For more than a few years now, there’s been calls for the National Hockey League to adopt the policy of “no-touch” icing, thus reducing the risk of serious injury to players.
On September 30th, 2011, in a preseason game between the Edmonton Oilers and Minnesota Wild, Oilers prospect defenseman Taylor Fedun suffered a season ending leg injury (broken femur) after falling awkwardly into the end-boards when knocked off stride by Wild forward Eric Nystrom as they pursued the puck. Fedun was trying to touch the puck to bring about an icing call, Nystrom to nullify the call.
Had the “no-touch” or “automatic” icing rule been in place, the play would’ve been whistled dead as soon as the puck reached the goal line. There wouldn’t have been any need for a race between Fedun and Nystrom. The former wouldn’t have been injured, and the latter wouldn’t have felt guilty about it, and certainly wouldn’t have been harassed by irate Oilers fans on Twitter.
Traditionalists within the NHL have argued against the implementation of “no-touch” icing, suggesting it would remove an exciting element from the game.
The problem with that argument, however, is that rarely is a game determined by the outcome of such dangerous races for the puck, and is too brief a moment to merit much remembrance from fans.
One almost never hears fans exclaiming one of the most memorable parts was a race for a loose puck which negated an icing call, unless of course, a player gets seriously hurt.
While the frequency of injury resulting from “touch” icing is low, they are nevertheless often quite serious, sometimes horrifically so.
Pat Peake was a promising young forward with the Washington Capitals in 1996 when, during a playoff game, he crashed into the endboards attempting to nullify an icing call. Peake suffered a career-ending foot injury as a result.
That was enough to make a convert of “no-touch icing” of Hockey Night in Canada’s Don Cherry, who is as staunch a hockey traditionalist as you’ll see, but after seeing Peake’s career ended, Cherry called for the NHL to adopt the no-touch icing rule.
Every season since, on his “Coach’s Corner” segment on HniC, Cherryhas called for this rule change, but the league continues to either turn a deaf ear or drag its feet addressing the subject.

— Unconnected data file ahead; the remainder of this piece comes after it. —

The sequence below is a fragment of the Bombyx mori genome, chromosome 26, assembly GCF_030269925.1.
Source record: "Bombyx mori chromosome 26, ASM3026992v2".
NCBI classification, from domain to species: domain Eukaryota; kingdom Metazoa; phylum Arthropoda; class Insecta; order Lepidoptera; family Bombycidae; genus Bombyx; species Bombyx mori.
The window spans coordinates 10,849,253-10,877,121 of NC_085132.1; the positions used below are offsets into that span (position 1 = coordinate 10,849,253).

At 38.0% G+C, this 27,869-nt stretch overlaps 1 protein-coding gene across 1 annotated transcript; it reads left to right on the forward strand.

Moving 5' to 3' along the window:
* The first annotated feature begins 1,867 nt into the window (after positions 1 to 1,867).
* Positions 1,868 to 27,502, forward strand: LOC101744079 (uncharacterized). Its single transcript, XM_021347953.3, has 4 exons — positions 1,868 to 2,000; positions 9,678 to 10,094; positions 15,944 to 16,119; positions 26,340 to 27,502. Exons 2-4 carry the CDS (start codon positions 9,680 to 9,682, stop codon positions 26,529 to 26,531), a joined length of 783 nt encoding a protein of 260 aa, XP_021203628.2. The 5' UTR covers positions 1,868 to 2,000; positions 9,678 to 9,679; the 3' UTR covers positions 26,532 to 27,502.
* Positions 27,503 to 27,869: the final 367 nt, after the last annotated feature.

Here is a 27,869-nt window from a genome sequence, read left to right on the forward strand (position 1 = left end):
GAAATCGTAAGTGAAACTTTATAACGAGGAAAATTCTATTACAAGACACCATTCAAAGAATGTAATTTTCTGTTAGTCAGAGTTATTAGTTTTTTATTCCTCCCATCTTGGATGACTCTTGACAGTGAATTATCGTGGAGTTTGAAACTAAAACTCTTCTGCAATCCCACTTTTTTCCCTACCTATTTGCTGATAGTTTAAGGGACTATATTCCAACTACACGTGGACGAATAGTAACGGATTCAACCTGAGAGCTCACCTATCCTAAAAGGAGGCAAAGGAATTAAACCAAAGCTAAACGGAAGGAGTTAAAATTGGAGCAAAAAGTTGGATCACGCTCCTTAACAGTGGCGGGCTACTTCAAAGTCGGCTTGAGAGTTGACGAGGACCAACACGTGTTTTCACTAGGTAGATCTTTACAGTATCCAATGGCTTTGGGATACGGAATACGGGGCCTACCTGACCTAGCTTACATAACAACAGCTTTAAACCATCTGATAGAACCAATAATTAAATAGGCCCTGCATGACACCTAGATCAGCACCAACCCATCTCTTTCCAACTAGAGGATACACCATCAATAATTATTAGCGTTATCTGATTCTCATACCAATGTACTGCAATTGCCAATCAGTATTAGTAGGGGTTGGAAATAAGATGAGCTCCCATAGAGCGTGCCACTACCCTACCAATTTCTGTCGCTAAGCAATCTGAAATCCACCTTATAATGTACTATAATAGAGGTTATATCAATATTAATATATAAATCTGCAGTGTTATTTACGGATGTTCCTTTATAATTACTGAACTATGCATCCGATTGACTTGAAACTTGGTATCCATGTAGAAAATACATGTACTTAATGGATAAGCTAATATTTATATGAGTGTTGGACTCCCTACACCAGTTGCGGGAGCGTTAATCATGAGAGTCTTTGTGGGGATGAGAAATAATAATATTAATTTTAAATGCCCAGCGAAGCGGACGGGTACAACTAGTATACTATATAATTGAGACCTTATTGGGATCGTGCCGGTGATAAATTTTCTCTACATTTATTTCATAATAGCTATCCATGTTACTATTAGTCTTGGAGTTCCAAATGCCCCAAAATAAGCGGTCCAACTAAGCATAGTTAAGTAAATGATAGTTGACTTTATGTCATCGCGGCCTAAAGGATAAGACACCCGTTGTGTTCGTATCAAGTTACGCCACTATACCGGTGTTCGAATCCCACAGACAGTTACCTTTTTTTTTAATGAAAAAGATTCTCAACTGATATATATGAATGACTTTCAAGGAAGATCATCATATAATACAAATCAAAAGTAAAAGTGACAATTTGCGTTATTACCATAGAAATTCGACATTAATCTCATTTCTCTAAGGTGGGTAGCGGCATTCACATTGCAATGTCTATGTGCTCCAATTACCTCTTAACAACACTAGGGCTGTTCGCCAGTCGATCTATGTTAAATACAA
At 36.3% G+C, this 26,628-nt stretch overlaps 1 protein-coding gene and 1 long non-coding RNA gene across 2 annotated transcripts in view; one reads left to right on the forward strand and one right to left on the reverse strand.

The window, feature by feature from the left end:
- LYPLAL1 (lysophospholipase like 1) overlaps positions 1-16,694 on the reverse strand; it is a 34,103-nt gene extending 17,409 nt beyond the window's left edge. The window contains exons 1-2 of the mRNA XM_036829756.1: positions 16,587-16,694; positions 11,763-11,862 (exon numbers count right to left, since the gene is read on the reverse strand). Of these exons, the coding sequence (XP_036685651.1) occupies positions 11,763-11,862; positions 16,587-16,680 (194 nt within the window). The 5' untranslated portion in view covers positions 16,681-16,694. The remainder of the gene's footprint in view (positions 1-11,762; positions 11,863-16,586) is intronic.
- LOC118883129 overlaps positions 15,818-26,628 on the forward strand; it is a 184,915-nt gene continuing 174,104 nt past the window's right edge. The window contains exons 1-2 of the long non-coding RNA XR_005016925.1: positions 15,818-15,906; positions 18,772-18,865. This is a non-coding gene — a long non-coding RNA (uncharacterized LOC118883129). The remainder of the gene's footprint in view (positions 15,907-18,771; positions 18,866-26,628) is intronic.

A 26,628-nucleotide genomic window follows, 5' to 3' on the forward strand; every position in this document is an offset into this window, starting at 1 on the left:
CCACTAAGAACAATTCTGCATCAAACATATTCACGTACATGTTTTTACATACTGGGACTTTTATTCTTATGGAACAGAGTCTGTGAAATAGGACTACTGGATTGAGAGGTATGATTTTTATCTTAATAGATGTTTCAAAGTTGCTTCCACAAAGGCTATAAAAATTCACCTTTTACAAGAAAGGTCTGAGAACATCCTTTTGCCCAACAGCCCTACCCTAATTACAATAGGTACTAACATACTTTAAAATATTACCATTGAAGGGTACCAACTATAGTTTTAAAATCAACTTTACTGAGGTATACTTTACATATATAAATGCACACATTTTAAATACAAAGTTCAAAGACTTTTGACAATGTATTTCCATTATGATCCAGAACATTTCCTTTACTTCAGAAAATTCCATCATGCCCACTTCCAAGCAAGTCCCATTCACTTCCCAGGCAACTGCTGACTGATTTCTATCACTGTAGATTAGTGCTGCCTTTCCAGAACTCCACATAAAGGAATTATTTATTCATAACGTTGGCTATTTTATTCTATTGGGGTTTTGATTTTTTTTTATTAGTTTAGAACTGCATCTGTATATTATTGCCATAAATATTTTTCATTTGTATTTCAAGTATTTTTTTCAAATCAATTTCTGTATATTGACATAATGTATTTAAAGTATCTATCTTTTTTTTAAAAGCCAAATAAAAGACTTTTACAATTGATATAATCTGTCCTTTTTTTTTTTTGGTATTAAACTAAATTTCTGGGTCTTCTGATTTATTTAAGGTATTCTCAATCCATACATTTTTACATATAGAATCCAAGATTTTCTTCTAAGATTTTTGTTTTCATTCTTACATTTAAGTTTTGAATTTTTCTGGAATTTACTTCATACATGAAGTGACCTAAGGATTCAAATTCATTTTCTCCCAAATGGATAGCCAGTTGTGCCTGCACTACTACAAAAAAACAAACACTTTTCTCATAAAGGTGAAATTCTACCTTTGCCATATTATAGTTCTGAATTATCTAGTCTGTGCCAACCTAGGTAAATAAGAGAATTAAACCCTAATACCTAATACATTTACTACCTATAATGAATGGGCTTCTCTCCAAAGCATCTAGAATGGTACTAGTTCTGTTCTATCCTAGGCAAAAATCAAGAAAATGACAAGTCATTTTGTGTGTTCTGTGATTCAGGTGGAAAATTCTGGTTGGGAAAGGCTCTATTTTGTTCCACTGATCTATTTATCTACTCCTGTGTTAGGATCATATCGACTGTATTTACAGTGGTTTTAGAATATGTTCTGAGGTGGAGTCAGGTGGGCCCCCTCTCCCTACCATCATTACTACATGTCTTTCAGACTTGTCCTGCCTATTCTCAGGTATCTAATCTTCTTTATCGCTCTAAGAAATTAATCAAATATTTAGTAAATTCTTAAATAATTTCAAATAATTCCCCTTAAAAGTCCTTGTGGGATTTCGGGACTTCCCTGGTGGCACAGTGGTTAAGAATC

Meanwhile, the injuries resulting from the current rule have continued.
Al MacInnis, Glen Wesley, Mark Tinordi, Marty Reasoner, Marco Sturm, Alexei Ponikarovsky and Kurtis Foster are among those who’ve suffered serious injury over the years because of the league’s stubborn refusal to change its icing rule.
Other leagues, especially those in Europe, have used automatic icing for many years now, and it hasn’t adversely affected their game.
The IIHF adopted the rule following the death in 1990 of Czech player Ludek Cajka, who crashed head first into the boards rushing for the puck in an icing situation.
One shudders to think it would take something this extreme to force the close-minded traditionalists within the NHL to finally see the sense of “no-touch” icing.
Fedun’s injury, however, could finally become the tipping point that forces change.
Following the Oilers-Wild game, Fedun’s teammates Taylor Hall and Ryan Whitney went to Twitter to call for immediate change to the icing rule. In an interview with Terry Jones of the Edmonton Sun, Cherry once again took the league to task, and Foster also called for the league to change the rule, as did Jones in summing up his column.
This isn’t about robbing the game of excitement. Touch icing is not what brings the fans to the games, and the quality of the NHL product won’t suffer by its absence.
It’s a safety issue, and high time the NHL finally addressed it.
The league was quick to move this summer to adopt changes to the arena glass following the scary season-ending injury to Montreal’s Max Pacioretty after he was checked into a glass partition by Boston’s Zdeno Chara.
Surely, the NHL brain trust isn’t insinuating Fedun’s injury wasn’t serious enough to merit a rule change by its continued silence on the matter?
We don’t need to see a player paralyzed or killed because some in positions of authority within the league are stupidly stubborn. This is a rule which can be easily implemented, without any adverse affect to the flow of the game or its physicality, and will go a long way toward preventing more season-ending injuries like the one suffered by Fedun.
The NHL cannot continue to justify its position. “No-touch” icing must be implemented, and must be done as soon as possible. Not next season. Not in five seasons. Not following months of experimentation or an exploratory committee.
It must be done right now.